US Indian Policy as Racial Discrimination, Pacifica Radio's Law and Disorder Program Interviews Lakota People's Law Project's Daniel Sheehan

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Lakota People’s Law Project Chief Counsel Daniel Sheehan’s interview for Pacifica Radio’s “Law and Disorder” program will air on Monday, June 24 on WBAI in New York from 9:00 am to 10:00 am and will be carried by 24 Pacifica stations throughout the week. In the 15 minute pre-recorded interview, Sheehan presents his views on the US policy of direct and indirect forced assimilation of Native Americans as a policy of racial discrimination and cultural genocide.

Attorney Chase Iron Eyes, Standing Rock Sioux Tribe

Legitimized cultural genocide - that's happening right here. We lose over 700 kids a year - Attorney Chase Iron Eyes

According to Lakota People’s Law Project Chief Counsel Daniel Sheehan, United States policy toward Native Americans has focused on assimilation since the days of mandatory boarding schools in which children were taken from their families and tribes and were brutally forced to leave their language and customs through physical and psychological abuse. Sheehan alleges that this policy of racial discrimination and cultural destruction has continued due to widespread non-compliance with the Indian Child Welfare Act of 1978 which was intended to reverse US policy toward American Indians.

In an opening address to the High Plains ICWA Council meeting in Rapid City, SD, on May 15 former South Dakota senator James Abourezk who authored the Indian Child Welfare Act, stated that compliance with the letter of the law and the intent of Congress has been very poor.

A special 2012 report to Congress by the ICWA directors of the nine Lakota tribes in South Dakota confirmed information presented in a 2011 Peabody Award winning NPR expose by Laura Sullivan “Native Foster Care: Lost Children, Shattered Families” documenting activities that appeared to violate ICWA on a systematic basis.

The Lakota People’s Law Project recently published a special report on the Mette Case (case # CR 10-11-13; Fifth Circuit Superior Court of South Dakota) as an alleged example on a non-ICWA compliant placement of Native Foster children outside their families and tribe. The report is titled “Abandoned and Forgotten: How the State of South Dakota Punished Lakota Child Welfare Advocates and Protected Child Abusers — The Mette and Taliaferro/ Schwab Cases.” This is the appalling story of the placement of native children with Richard and Wendy Mette in Aberdeen, SD in an apparent violation of ICWA. The children’s complaints of physical and sexual abuse were ignored by authorities. When assistant State’s Attorney Brandon Taliaferro and court appointed special advocate Shirley Schwab launched an investigation which led to the arrest and indictment of the Mette’s, State officials charged them with getting the children to lie about their abuse. The State gave Mette a plea agreement and Schwab and Taliaferro were exonerated by a directed verdict of acquittal in their trial before presenting their defense.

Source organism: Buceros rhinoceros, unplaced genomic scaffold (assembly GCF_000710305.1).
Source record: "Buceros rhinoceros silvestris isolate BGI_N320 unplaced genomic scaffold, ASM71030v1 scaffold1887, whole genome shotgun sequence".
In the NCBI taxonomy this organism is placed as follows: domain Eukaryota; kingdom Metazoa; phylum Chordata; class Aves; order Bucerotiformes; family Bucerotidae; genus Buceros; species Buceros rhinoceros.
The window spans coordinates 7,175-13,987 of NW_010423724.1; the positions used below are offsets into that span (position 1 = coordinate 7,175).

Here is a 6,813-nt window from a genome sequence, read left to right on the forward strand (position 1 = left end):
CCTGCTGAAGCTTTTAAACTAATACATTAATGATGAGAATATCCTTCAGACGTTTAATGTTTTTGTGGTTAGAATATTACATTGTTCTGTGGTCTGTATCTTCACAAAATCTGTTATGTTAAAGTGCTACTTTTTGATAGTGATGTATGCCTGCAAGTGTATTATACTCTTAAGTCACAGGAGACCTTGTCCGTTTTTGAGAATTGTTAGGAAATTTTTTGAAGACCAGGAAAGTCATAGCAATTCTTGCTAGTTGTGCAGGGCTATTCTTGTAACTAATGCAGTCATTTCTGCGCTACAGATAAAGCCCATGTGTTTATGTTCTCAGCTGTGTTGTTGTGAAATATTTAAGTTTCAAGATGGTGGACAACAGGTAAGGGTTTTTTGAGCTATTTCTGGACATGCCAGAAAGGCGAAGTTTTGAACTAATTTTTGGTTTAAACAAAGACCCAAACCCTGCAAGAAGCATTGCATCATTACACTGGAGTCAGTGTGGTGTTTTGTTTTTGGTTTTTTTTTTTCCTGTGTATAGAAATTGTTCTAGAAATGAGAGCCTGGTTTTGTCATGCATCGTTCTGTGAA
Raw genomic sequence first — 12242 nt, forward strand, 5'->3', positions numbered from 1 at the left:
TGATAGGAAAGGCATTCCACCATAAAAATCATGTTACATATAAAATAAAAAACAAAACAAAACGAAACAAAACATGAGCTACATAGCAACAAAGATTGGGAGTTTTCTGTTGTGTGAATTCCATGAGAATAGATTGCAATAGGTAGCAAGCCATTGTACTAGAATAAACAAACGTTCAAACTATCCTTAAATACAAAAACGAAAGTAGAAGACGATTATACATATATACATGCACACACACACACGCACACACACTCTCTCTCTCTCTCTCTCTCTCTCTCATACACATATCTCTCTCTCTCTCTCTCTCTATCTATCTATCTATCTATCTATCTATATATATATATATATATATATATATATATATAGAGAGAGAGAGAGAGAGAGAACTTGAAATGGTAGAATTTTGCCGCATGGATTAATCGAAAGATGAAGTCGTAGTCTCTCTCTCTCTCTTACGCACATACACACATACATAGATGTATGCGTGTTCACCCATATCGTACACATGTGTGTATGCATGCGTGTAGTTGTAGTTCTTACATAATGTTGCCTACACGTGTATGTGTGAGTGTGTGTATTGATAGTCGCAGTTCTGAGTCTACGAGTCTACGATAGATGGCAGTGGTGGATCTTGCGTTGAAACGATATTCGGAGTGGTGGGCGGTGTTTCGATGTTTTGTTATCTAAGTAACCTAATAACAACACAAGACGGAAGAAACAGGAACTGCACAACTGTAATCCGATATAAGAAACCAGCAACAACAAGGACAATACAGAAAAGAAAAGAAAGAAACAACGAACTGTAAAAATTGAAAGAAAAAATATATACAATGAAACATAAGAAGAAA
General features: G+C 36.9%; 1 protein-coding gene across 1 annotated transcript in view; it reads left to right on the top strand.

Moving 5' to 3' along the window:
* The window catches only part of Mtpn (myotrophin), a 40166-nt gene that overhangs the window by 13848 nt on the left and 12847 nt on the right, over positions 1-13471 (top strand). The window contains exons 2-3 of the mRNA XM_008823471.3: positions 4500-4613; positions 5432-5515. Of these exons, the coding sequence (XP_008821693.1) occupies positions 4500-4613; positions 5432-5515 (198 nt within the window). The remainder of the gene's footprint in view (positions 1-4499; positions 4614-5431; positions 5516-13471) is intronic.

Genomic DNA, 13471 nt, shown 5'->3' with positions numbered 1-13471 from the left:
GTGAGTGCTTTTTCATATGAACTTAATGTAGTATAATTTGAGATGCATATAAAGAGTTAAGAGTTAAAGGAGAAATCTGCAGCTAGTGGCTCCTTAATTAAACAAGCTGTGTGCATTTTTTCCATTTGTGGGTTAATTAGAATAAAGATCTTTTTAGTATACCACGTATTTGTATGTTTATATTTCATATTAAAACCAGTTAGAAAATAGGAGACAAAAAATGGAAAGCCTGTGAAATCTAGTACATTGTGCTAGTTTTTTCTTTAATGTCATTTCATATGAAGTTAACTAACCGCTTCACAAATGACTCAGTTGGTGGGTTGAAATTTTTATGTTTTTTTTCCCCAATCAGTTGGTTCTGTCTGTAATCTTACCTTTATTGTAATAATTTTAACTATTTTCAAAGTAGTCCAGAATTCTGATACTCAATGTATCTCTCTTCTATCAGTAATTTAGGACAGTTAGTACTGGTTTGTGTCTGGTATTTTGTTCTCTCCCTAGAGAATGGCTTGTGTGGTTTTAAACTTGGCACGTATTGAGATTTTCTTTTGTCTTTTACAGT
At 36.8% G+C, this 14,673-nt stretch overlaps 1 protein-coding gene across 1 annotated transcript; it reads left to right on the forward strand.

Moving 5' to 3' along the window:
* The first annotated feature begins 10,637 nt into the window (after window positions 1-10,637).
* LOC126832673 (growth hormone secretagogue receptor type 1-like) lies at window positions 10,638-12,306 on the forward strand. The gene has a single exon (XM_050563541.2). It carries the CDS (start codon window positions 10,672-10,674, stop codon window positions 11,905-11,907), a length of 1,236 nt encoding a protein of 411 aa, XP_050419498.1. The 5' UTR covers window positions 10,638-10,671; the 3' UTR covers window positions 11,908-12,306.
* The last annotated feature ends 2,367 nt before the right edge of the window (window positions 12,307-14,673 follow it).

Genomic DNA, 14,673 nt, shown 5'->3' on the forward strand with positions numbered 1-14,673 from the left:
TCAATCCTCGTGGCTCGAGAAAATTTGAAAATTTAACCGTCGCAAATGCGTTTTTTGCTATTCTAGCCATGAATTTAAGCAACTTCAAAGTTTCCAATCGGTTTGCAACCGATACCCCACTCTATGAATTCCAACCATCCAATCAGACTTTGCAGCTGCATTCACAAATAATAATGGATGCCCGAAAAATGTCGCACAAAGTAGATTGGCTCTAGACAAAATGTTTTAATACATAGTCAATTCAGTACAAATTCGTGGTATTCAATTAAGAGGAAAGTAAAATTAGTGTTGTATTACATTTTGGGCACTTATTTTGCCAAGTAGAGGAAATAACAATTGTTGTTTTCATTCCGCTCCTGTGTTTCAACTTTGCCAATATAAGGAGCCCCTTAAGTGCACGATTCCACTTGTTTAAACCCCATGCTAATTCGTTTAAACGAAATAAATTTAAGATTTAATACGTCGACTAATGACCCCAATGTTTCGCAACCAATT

"Law and Disorder", produced by Geoff Brady, focuses on legal issues and is hosted by the President of the Center for Constitutional Rights Michael Ratner, Heidi Boghosian Executive Director of the National Lawyers Guild and civil rights attorney Michael Steven Smith, a member of the National Lawyers Guild. Law and Disorder Radio is also syndicated on 24 terrestrial radio stations across country. Law and Disorder began airing weekly shows in 2004.

Now on contract with the Standing Rock Sioux Tribe, The Lakota People’s Law Project has been partnering with tribes and leaders in South Dakota since 2005 from its offices in Rapid City, SD and Santa Cruz, CA. LPLP is providing technical support for the tribes to gain direct federal funding for the development and operation of their own child and family service programs.
The project combines public interest law, research, education, and organizing into a unique model for advocacy and social reform.

The Lakota People's Law Project is sponsored by the non-profit Romero Institute based in Santa Cruz, California. The Institute is named after slain human rights advocate Archbishop Oscar Romero of El Salvador. The Institute seeks to identify and dismantle structural sources of injustice and threats to the survival of our human family.

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Sara Nelson

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